John
An incredible work of journalism, of importance history has yet to properly grant due.

Yes, it is grim beyond belief —don’t even turn the first blood-soaked page if your stomach is not empty and mind steeled —but even in this small corner of hell, encouraging glimmers of the human spirit emerge. Occasionally.

Politkovskaya’s relentless, fearless pursuit of truth, and refusal in the face of indescribable brutality to lose sight of our mutual humanity — or balance or humour for that matter — are re...more
Dorothy J.
A very difficult read. It is difficult for Westerners to comprehend the atrocities inflicted on the people in that part of the world.
Daniel Simmons
Last year's novel "A Constellation of Vital Phenomena" won plaudits for its portrayal of the Chechen war, and its author Anthony Marra said he based much of his narrative on Politkovskaya's journalistic accounts. Skip the novel, and come straight to the original reporting. This is probably the single most horrifying book I've ever read. But it's also astonishing, and clear-eyed, and absolutely necessary.
Lauren Hopkins
Excellent inside look into life in Chechnya during and between the wars from journalist Anna Politkovskaya, including both civilian and military experience during the war as well as a critical look at the Russian government's involvement (or lack thereof, in most cases). Anyone with an interest in Chechnya's history needs to read this book.
Tandy
It is a great book to understand the war in Chechnya. It is a hard read emotionally because Anna Polikovskya doesn't sugar coat anything. This is one of the last book Anna Polikovskya wrote before being murdered because of what she was saying about the war in Chechnya. This is a must read if you care about Russian History and/or Poltics.
Liz
Gripping account of Politkovskaya's journalism work in war-devastated Chechnya as she struggles to illuminate the genocidal horrors of the Chechen people and her country's role in it. Difficult but compulsory reading and sheds much light on a little-understood situation. Highly recommended.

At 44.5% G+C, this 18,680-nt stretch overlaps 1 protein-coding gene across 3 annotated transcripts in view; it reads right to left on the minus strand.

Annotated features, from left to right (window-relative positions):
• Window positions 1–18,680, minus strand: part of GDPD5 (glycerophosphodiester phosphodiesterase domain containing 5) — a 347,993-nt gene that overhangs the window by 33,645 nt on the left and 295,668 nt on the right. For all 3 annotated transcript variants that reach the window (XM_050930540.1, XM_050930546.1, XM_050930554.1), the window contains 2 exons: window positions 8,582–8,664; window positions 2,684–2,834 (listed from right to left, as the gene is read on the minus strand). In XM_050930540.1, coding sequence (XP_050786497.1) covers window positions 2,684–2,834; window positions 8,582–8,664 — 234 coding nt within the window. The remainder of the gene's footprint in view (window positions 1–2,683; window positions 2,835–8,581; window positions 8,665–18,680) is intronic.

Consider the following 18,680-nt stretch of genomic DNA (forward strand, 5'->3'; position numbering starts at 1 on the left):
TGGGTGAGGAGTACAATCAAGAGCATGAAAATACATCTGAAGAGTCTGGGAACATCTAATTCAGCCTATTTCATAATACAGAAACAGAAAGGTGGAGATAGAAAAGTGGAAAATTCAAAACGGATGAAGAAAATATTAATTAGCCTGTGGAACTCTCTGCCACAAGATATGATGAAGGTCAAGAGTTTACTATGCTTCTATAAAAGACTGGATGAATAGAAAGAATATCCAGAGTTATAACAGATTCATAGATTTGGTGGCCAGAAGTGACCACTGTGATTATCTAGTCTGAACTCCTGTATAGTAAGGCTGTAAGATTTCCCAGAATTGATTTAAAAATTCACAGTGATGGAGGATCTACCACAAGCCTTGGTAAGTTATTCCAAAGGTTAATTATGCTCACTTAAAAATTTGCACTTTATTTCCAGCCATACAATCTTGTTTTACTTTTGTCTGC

Erik Graff
Apr 16, 2013 Erik Graff rated it 4 of 5 stars  ·  review of another edition
Recommends it for: Russians
Recommended to Erik by: Elizabeth M.
Shelves: history
This is a collection of articles written by the martyred Russian journalist Anna Politkovskaya about the conflict in Chechnya. Like her books about the modern Russian Federation and V. Putin, it makes for very depressing reading.
Pamela
All the more horrifying because these dispatches were written while I was graduating high school, and I had no idea any of it was happening. Politkovskaya's cynicism about who profits in conflict zones is a needed dose of reality.
Kelsey
It is a tragedy what happened to journalist Anna Politkovskaya. More international organizations need to be helping in the North Caucus/Chechen region. It is comparable to the genocide in any African country.
Alejandra
Painful and insightful look into a war-torn corner of hell. The introduction and detailed footnotes come in handy for a reader who is not knowledgeable on Chechnya.
Jaylene
Although the stories she recounts are powerful, the writing is abysmal. The subject matter is so profoundly depressing, it really needs a more nuanced prose.
Phillip
The Second installment of Politkovskaya's reportage on the second war Russia waged against Chechnaya. Everything I said about her first book applies here...
Aurora
Her predictions about where the war would go next seem to be coming true. And there are so many parallels between Chechnya and Iraq...
Michael Jecks
Harrowing as hell, but compelling reading. Should be read in conjunction with BLOWING UP RUSSIA by Litvinenko and Feltshinsky
Bronwyn Myers
Very sad for Russians and Chechens alike. There is far too much to this inter-regional conflict to express in a review.
Nicki
Not the right title Hell's Corner by David Baldacci was the book. A fantastic read!!!
Joshua Duffy
Politkovskaya is a powerful writer. The stories (lives) of this book are heartbreaking.
Mackenzie Brooks
Not much I can say that won't sound trite. Russia is insane.
Danielle Fogerty
such a sad book but one everyone should read
Kaitlyn Newman
One of my all-time favorite books.
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Russian journalist and human rights activist well-known for her opposition to the Chechen conflict and Russian president Putin.

Politkovskaya made her name reporting from lawless Chechnya, where many journalists and humanitarian workers have been kidnapped or killed. She was arrested and subjected to mock execution by Russian military forces there, and she was poisoned on the way to Beslan, but sur...more